Though its effects will likely be minimal in terms of water level, local anglers are hopeful that this week’s rainfall will kick-start the bass and bream bite on Orange and Lochloosa Lakes. So far, the usually top-notch fishing lakes have not produced as well as they did last spring.
Competitive bassers are looking forward to the popular Wednesday night Orange Lake bass tournaments that will resume next week, running from 6 ’til 9 p.m. out of Heagy-Burry Park. Some have questioned whether there’s sufficient water in Orange to hold tourneys. A Cracker Boys contest held there Saturday attracted more than 50 competing teams. While the winning weight was not overly impressive at just over 15-pounds, the smoothly run event proved that the lake remains capable of accommodating a large field.
Bass action was already very good on Rodman and Santa Fe Lakes, even before any rain fell. Saturday, Robert and Cody Black found the bass schooling — chasing shad and shiners out in the mid-lake stump flats. Casting Rapala jerkbaits, the Waldo father-and-son teamed up to boat and release 25 fish ranging in size from 2-to-5 pounds. Unfortunately, young Cody lost the biggest bass of the day when the lunker dove at the boat, broke his new graphite rod, and pulled free.
A too-strong wind lessened the Rodman catches Sunday, but Buster Lipham and Scott Simken were able to find a few willing fish in the Orange Springs area. Casting pumpkinseed-colored Zoom worms in a thick early fog, and then later in a considerable bluster, the men took eight keeper-size fish. Utilized frequently, Lipham’s Power Poles contributed considerably to the day’s success. The Gainesville anglers reported the reservoir’s level to be higher by a foot or more than it was kept through the winter season.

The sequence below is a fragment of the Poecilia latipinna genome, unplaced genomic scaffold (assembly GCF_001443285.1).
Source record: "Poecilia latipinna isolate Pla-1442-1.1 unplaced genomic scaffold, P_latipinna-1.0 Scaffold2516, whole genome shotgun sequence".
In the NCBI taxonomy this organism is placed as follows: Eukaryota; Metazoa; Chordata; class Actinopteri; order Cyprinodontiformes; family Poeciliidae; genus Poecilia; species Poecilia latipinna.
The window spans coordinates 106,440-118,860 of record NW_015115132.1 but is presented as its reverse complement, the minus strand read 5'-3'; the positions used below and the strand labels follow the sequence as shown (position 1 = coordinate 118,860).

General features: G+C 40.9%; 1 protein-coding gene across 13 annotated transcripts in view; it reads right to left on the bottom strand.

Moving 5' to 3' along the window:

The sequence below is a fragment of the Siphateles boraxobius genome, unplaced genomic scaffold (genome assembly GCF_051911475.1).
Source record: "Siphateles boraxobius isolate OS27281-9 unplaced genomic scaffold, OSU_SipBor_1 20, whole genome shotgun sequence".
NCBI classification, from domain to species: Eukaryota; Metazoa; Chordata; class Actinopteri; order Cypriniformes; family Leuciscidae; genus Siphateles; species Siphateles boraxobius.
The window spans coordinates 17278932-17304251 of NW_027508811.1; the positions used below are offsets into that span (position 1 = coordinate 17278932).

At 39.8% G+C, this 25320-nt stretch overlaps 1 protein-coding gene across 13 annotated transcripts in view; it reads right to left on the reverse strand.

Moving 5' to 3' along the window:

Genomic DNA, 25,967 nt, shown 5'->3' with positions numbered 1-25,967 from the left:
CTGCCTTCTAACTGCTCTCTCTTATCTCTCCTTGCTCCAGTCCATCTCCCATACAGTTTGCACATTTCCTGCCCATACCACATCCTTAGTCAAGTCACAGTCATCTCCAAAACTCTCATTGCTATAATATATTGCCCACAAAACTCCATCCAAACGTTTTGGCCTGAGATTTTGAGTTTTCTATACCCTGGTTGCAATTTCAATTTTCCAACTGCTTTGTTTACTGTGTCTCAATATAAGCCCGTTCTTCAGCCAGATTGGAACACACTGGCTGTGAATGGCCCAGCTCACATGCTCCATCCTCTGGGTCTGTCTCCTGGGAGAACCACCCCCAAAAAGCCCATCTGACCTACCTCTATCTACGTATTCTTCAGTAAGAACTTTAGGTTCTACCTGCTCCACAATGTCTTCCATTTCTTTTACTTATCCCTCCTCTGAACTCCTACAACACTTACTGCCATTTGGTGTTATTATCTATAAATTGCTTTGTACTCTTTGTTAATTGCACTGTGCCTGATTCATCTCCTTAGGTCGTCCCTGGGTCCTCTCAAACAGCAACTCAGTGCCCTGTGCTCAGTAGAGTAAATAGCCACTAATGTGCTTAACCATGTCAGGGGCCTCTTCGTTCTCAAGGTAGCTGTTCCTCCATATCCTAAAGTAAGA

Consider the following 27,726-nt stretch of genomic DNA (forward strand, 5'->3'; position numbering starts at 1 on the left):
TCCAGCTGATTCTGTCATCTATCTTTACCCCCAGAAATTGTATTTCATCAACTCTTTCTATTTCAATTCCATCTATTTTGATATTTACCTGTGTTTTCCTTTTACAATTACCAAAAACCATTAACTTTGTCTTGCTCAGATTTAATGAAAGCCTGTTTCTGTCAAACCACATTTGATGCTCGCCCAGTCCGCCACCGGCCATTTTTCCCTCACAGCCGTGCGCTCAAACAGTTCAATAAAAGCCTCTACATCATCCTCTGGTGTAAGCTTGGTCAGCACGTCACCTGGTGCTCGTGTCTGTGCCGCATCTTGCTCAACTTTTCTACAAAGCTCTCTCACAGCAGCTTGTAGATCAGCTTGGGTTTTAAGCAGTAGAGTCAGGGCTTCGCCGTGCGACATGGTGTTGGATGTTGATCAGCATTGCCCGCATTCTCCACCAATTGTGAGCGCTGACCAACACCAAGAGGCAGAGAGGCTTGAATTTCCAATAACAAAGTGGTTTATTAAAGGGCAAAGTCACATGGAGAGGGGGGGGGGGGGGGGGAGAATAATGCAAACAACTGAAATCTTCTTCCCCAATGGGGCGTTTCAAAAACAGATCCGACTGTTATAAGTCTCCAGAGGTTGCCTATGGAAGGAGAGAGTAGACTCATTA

Santa Fe Lake also continues to put out fetching bass stories. Fishing alone last Friday, Don House found that the fish spawning in the Santa Fe maidencane could not resist grape-colored, straight-tail Bitter’s plastic worms. The Gainesville angler released several hefty fish including a seven-pounder and three more of about five pounds each.
And anglers with access to smaller area lakes and ponds are also enjoying fast fish-catching. Using ultralight tackle, Steve Camp cast tiny Rapala CD3 lures in a pond near his home in Hawthorne Tuesday evening to tempt 25 bass up to three pounds, 10 big bream, and a couple of specks — in just two hours.
There are plenty of good targets for gulf coast fishers these days, and trout are probably at the head of the list. Great catches of big speckled trout remain common — like the impressive three-man limit Capt. Jim Keith and his party showed off at the Cedar Key boat ramp Tuesday afternoon. The catch consisted of only top-of-the-slot fish and included three over 20-inches.
Terry Wilkins of Brooker and his fishing buddies found it necessary to expand their trout search out of Keaton Beach last weekend. A few days earlier, they had caught big trout in water just two feet deep. The shallows, though, held no sizable fish Saturday. Finally, Wilkins located plenty of fish all the way out on grass flats five-to-six feet deep. Casting Gulp! shrimp and Mirrolures, the anglers filled trout limits that included a few stout fish more than 20-inches long.
Fishing out of Steinhatchee’s Sea Hag Marina, local angler James Malloy, Gary Lastition of Fruitland Park, and Michael Tomberlin of Martinez, Ga. were among the successful weekend speckled trout anglers.
Another, often overlooked trout is likewise abundant. Great numbers of sand trout currently reside in slightly deeper, sandy-bottomed areas (such as navigation channels) off Cedar Key and Suwannee. Typically smaller and feistier than its spotted cousin, the sand trout is not subject to length or bag limit…and is a fool for jigs with grub tails fished slowly along the bottom. Saturday, Buddy DeGraff and Greg Bachman found such a spot near North Key. Casting jigs with Gulp! and Saltwater Assassin grubs, the Melrose men pulled in more than 50 of the spot-free trout. Along with two of the speckled variety and a couple of flounder, they iced twenty of the biggest ‘sandies’.
The Florida Legislature has declared the coming weekend to be Florida’s Free Fishing Weekend. Both residents and nonresidents in Florida can fish public fresh waters statewide during the weekend of April 2 and 3 — even without a fishing license. All other fishing laws and rules still apply.